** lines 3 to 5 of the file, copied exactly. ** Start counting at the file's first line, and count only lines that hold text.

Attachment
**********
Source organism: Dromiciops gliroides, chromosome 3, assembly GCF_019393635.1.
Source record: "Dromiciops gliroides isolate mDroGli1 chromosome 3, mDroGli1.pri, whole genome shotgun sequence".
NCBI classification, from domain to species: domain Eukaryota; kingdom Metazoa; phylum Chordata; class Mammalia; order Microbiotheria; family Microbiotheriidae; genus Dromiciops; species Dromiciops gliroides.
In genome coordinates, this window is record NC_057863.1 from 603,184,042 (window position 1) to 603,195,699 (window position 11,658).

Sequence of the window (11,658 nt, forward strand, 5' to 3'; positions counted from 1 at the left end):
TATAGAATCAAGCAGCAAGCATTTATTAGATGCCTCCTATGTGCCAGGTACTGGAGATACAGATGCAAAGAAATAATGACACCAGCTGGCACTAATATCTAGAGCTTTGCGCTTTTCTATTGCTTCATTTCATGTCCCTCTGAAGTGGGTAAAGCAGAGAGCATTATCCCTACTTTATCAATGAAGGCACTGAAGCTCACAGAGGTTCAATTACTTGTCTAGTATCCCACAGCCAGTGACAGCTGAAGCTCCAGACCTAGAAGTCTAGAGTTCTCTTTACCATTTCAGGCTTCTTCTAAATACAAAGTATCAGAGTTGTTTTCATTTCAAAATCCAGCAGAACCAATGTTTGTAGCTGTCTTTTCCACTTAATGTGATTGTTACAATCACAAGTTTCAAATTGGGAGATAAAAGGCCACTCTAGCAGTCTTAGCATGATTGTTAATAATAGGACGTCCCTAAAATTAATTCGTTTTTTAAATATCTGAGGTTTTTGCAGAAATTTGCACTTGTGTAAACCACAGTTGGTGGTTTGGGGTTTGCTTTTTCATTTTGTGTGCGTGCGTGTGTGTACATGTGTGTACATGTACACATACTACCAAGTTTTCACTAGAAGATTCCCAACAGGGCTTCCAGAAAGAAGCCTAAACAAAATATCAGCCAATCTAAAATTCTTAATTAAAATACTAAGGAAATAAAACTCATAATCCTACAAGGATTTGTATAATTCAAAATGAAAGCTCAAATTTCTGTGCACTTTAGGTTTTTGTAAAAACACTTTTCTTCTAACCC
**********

NCBI classification, from domain to species: domain Eukaryota; kingdom Metazoa; phylum Chordata; class Mammalia; order Microbiotheria; family Microbiotheriidae; genus Dromiciops; species Dromiciops gliroides.
In genome coordinates, this window is record NC_057863.1 from 603,184,042 (window position 1) to 603,195,699 (window position 11,658).

Sequence of the window (11,658 nt, forward strand, 5' to 3'; positions counted from 1 at the left end):